According to Safe Kids USA, children ages 14 and under will be rushed to emergency rooms nearly 3 million times for serious injuries resulting from motor vehicle crashes, drownings, bike crashes, pedestrian incidents, falls and other hazards this summer.
In the injury prevention community, summer is also known as ‘trauma season’ because of the dramatic increase in the number of children injured from May through August.
- Actively supervise your child when engaging in summertime activities, such as swimming and playing on playgrounds and backyards.
- Use the appropriate safety gear for your child’s activities, such as a helmet for wheeled sports and sporting activities, a car seat or booster seat as appropriate, and a life jacket for open water swimming and boating.
- Role model proper safety behavior. Children are more likely to follow safety rules when they see their parents doing so.
- If you have a pool or a spa, it should be surrounded on all four sides by a fence at least four feet high with self-closing, self-latching gates, and it should be equipped with an anti-entrapment drain cover and safety vacuum release system. An inflatable pool needs to be surrounded by a fence, just like any other pool, and parents need to empty these pools when not in use.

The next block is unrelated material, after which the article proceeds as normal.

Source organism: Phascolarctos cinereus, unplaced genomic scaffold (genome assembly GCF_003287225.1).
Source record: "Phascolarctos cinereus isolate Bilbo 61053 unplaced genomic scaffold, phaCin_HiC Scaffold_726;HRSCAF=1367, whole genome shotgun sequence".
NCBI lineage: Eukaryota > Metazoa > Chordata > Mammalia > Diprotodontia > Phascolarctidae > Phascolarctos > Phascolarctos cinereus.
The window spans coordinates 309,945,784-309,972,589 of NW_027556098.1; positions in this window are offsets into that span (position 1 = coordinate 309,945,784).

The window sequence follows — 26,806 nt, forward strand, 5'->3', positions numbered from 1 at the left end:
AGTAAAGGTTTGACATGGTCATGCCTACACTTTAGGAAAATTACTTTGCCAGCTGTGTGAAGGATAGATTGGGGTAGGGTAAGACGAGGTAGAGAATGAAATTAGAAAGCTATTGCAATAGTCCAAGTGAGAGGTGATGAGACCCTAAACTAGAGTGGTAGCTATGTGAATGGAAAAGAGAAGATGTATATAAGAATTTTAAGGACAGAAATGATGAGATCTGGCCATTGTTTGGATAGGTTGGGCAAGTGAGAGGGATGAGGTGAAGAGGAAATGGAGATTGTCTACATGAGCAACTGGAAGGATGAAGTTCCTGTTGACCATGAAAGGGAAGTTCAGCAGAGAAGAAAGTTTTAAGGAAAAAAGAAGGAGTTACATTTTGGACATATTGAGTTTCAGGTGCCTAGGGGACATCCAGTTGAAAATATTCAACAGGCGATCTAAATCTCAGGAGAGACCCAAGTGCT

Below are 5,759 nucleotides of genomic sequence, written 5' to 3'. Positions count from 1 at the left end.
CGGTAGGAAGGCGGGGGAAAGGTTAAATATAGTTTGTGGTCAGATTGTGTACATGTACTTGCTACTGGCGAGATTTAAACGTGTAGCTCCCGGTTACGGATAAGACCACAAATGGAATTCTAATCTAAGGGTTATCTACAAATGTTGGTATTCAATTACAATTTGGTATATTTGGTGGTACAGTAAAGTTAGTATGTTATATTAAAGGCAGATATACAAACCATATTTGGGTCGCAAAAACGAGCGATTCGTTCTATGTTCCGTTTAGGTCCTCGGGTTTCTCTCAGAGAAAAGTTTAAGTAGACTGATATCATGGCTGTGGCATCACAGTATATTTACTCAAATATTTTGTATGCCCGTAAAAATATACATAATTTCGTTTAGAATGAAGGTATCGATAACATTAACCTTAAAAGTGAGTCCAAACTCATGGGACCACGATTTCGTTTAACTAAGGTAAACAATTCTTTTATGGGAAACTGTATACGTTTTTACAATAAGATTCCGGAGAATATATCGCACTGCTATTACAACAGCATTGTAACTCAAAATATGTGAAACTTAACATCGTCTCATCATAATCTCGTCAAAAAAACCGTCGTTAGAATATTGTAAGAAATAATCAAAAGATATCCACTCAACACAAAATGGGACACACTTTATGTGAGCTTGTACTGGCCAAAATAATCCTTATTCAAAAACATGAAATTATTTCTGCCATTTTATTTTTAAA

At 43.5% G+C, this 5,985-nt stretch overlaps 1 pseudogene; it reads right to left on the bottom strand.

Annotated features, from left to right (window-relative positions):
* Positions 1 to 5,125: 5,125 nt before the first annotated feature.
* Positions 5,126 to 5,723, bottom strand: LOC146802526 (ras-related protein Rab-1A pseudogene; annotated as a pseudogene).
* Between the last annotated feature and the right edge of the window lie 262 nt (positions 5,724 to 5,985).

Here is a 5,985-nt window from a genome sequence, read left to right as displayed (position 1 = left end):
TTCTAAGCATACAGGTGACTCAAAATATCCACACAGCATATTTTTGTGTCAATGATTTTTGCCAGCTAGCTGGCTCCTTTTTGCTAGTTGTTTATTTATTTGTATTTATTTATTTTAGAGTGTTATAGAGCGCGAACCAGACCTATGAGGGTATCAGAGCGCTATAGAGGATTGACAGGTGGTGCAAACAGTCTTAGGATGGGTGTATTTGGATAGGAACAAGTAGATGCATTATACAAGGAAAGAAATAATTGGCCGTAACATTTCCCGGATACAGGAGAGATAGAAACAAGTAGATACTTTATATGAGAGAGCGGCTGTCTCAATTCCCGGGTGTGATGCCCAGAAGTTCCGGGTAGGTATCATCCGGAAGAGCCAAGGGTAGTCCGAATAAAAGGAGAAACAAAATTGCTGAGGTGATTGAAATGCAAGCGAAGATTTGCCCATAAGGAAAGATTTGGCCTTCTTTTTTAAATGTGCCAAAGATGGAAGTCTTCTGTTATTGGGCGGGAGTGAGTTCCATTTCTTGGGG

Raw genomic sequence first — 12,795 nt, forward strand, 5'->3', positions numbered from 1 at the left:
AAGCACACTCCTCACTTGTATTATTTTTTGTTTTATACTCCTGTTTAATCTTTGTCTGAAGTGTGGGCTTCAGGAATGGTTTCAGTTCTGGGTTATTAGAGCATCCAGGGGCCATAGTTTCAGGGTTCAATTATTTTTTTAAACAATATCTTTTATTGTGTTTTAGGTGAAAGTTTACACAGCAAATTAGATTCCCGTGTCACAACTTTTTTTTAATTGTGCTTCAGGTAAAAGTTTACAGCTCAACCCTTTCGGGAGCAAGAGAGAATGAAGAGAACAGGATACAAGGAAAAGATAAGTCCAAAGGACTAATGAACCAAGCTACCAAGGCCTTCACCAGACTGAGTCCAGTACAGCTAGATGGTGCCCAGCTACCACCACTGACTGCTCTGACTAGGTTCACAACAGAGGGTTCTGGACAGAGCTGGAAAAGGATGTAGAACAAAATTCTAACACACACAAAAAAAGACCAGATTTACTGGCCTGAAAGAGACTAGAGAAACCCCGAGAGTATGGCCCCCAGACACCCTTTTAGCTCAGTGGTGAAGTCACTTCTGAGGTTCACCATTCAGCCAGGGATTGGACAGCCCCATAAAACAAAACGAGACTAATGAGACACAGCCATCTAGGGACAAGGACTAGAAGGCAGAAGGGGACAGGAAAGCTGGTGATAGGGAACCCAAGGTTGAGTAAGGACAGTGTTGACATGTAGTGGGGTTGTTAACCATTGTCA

- Make sure your home playground is safe. Keep 12 inches safe surfacing, such as mulch, shredded rubber or fine sand, extending at least six feet in all directions around the equipment. Remove hood and neck drawstrings from your child’s clothing.
- Keep children away from the grill area while preheating and cooking, and while the grill is cooling.
- Remove potential poisons from your yard, including poisonous plants, pesticides and pool chemicals.
- Walk all the way around a parked vehicle to check for children before entering a car and starting the motor. Don’t let children play in driveways, streets, parking lots or unfenced yards adjacent to busy streets.
- Apply sunscreen rated SPF 15 or higher to your child’s exposed skin 15 to 30 minutes before going out, and reapply frequently.
- Make sure your child drinks plenty of water. A child who seems tired or achy should rest in the shade or go inside for a while. Get immediate medical help any time a child’s skin is hot to the touch (with or without perspiration), if a child has a seizure, or if they become disoriented in hot weather.
Siobhan Davis is a WakeMed injury prevention representative and coordinator for Safe Kids Wake County. Safe Kids Wake County works to prevent unintentional childhood injury, the leading cause of death and disability to children ages 1 to 14. Safe Kids Wake County is a member of Safe Kids Worldwide, a global network of organizations dedicated to preventing unintentional injury. Safe Kids Wake County was founded in 1996 and is led by WakeMed Health & Hospitals.